The Collaborator released
Mirza Waheed’s Novel Depicts Suffering Of Kashmiris In ‘90s
ARIF SHAFI WANI
Srinagar Jan 30: “I saw my first dead body, before the population of dead bodies I deal with now, in that breezeless dry summer of last year. The fact that it was someone I knew made it more momentous, more shocking somehow…”
With these excerpts, Kashmiri writer and senior journalist of BBC, Mirza Waheed, released his debut novel ‘The Collaborator’, which is based on the sufferings of the people of Kashmir ‘90s.
An exclusive reading of the book at a hotel here Sunday marked its release.
“It is an emotional day for me. I had told my publisher that I will do the novel’s maiden reading at home. A lot of things happened in Kashmir in 1990s. I found no better way than to describe them in the shape of a novel,” Waheed told the audience before starting the novel’s reading.
Waheed said in early 90’s he was moved by the sight of bodies of some youth who were killed in an encounter in his native Lal Bazar locality of Srinagar. “There was a crackdown and we were asked to assemble near a hospital there. While I was moving toward the venue, I spotted one of the youth still breathing. He was asking for water but we couldn’t do anything and just moved on. This image always haunted me. I set up my novel on the LoC which has been kept out of bounds for civilians and we came to know through Doordarshan that the youth were killed in the hidden Valley,” Waheed said.
Waheed said as the education was “brutally bruised” due to situation in the Valley, he left for Delhi for further studies and in 2001 went to London. “I started to write when I was 10 years old. I used to preserve my writings and read whatever I could. Finally I started to weave my novel around the events in Kashmir,” he said.
Waheed said he created typical Kashmiri setting in his London home with traditional paper-machie and artifacts. “I have spent countless nights imagining that I am in Kashmir. The incidents in the Valley which left indelible marks on my mind helped me to give life to my novel,” he said.
Waheed read some paragraphs from the novel’s first chapter ‘Valley of Flowers’ which revolves around four Kashmiri teenaged friends who cross to Pakistan and get killed on the LoC on their return. When Waheed minutely described the state and position of the corpses, some persons among the audience could be seen sobbing.
“Some characters in my novel might remind people of their friends. But I can’t be in all the characters. People form the characters and this is the essence of my novel,” he said.
The audience however could not resist applauding Waheed when he referred to a Governor’s character in the novel as Curfew king.
“I reiterate that the characters in the novel are not after any particular person. Please don’t draw comparisons… I have a child and I don’t want to be charged with sedition,” he said.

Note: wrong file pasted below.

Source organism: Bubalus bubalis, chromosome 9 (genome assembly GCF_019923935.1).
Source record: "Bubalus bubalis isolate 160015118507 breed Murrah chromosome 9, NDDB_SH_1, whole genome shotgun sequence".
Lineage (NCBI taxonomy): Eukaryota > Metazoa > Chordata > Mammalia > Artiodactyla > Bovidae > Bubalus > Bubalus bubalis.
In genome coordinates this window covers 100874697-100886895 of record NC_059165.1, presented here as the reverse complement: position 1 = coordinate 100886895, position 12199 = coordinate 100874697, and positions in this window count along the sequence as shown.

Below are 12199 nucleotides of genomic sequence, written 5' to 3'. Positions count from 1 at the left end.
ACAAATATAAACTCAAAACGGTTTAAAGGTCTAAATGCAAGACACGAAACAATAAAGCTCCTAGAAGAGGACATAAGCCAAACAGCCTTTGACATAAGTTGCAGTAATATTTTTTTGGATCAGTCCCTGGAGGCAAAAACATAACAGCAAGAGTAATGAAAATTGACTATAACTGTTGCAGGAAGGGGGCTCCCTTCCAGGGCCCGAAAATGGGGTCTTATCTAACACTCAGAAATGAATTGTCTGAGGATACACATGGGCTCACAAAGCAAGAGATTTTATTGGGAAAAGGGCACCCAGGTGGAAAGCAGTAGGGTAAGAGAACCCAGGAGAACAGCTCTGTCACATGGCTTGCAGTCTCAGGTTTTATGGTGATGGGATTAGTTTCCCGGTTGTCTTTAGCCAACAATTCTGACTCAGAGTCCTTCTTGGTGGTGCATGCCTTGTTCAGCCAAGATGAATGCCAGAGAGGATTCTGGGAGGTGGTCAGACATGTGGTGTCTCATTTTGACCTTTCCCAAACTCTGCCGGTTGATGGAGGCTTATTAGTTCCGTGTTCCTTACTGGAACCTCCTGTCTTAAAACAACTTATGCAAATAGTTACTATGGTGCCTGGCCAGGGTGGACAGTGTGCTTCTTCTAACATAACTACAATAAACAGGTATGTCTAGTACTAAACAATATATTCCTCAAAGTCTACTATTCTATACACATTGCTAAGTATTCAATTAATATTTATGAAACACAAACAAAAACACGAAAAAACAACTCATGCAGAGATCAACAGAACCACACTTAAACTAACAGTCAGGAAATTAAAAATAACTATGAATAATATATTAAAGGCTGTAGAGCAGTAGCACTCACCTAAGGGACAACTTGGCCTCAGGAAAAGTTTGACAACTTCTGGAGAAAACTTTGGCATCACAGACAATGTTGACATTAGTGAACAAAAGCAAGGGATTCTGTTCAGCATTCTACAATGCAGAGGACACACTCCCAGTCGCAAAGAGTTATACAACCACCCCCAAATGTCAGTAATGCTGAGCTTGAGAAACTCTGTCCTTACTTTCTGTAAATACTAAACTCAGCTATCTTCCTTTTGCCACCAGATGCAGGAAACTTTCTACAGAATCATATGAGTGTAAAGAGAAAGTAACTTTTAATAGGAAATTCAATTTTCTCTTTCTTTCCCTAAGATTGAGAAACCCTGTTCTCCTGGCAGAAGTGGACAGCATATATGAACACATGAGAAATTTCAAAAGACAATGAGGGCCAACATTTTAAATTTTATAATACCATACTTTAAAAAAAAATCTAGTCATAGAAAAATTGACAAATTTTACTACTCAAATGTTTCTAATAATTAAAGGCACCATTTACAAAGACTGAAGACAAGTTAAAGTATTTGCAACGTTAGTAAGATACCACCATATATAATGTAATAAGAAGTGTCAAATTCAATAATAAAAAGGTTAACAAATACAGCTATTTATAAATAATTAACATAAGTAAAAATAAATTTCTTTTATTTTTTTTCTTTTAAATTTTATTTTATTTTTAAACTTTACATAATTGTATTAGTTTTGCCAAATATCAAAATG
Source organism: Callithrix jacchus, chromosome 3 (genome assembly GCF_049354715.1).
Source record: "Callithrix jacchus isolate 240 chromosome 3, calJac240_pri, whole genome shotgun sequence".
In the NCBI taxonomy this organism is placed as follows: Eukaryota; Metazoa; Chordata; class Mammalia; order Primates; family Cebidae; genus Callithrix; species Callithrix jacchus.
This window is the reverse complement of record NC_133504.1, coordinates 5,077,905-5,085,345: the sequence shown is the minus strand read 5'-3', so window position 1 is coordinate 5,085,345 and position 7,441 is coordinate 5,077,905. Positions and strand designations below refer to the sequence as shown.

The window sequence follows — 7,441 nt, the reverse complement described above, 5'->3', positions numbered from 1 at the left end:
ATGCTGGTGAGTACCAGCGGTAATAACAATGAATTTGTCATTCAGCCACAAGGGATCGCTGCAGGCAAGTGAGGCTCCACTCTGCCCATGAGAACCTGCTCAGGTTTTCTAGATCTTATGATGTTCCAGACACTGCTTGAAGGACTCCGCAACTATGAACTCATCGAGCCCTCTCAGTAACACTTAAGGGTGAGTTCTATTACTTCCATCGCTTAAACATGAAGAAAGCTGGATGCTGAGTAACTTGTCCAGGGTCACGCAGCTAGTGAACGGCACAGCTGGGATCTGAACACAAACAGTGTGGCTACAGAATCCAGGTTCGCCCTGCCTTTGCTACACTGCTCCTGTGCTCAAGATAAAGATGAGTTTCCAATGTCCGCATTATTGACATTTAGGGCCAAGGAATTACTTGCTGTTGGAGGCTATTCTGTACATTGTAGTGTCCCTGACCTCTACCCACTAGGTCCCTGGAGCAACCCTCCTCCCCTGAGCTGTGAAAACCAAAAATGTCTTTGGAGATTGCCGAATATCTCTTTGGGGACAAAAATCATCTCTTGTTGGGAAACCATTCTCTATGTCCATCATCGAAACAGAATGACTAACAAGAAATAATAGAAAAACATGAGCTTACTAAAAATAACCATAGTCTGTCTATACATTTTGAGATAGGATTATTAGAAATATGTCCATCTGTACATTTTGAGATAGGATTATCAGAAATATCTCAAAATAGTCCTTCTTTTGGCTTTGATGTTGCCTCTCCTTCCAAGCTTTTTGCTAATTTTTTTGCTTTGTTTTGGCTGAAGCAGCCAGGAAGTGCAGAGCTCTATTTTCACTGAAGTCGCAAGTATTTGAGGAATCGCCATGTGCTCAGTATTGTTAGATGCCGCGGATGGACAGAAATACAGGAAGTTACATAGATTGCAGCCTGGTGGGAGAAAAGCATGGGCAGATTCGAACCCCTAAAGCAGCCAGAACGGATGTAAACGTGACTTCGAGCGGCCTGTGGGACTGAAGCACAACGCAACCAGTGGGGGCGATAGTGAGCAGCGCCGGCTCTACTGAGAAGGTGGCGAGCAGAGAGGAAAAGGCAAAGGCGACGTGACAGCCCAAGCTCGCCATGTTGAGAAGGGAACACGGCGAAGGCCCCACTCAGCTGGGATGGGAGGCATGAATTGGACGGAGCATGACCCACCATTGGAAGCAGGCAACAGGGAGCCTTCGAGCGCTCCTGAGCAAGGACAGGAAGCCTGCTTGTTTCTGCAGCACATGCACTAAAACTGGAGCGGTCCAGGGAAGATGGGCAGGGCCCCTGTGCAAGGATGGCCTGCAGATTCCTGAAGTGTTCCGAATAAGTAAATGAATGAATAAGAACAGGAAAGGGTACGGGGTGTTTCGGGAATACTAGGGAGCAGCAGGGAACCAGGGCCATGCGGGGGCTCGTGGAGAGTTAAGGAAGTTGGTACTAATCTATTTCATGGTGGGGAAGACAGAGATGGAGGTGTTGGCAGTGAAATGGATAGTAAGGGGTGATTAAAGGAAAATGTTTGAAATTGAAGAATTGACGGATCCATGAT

But suddenly all eyes in the audience turned moist when Waheed while reading a chapter ‘Milk Beggars’ depicting the sufferings of Kashmiri women due to continuous curfews in early ‘90s. “Please Waheed stop, we can’t bear the tyranny suffered by our women,” a man among the audience said and broke down.
“You have been able to break the bond between fiction and reality,” Prof Hamida Nayeem who teaches at Kashmir University told Waheed.
Waheed while replying to a question acknowledged that he had apprehensions. “I was initially apprehensive whether my novel will be published or not. Even after the novel’s release, I am still apprehensive about many things,” he said.
“Actually, my novel’s protagonist is not actually a collaborator as the title suggests. He is a teenager who watches his friends disappearing one by one across the LoC and finds himself engaged in what could only tantamount to betrayal of his erstwhile youthful companions whose absence he so strongly mourns,” he said.
On the occasion, the Kashmiri writer and author of Curfewed Night, Basharat Peer, while moderating the function said the novel is an attempt for beleaguered people of Valley to get a voice.
The function among others was attended by Kashmir University Vice-Chancellor Prof Riyaz Punjabi, VC Islamic University Prof Siddiqui Wahid and journalists and people from different walks of life. Waheed’s family members and relatives were also among the audience.
The novel has been published by Viking, Penguin which has described Waheed’s work as “a stunningly humane work of story-telling with a poignant and unpredictable hero at its heart. Its writer is a major new talent who goes to the heart of the long-standing conflict between India and Pakistan. In one of the most shocking and brilliantly compelling novels of recent times Mirza Waheed lights our way into the heart of a war that is all too real.”
After the function, the audience thronged the stall of Password Book Store (Lal Chowk) at the venue to get the novel’s copy.
Waheed was born and brought up in Srinagar, Kashmir. He moved to Delhi when he was 18 to study English Literature at the University of Delhi and worked as a journalist in the city for four years. He came to London in 2001 to join the BBC’s Urdu Service, where he now works as an editor.
Lastupdate on : Sun, 30 Jan 2011 21:30:00 Makkah time
Lastupdate on : Sun, 30 Jan 2011 18:30:00 GMT
Lastupdate on : Mon, 31 Jan 2011 00:00:00 IST
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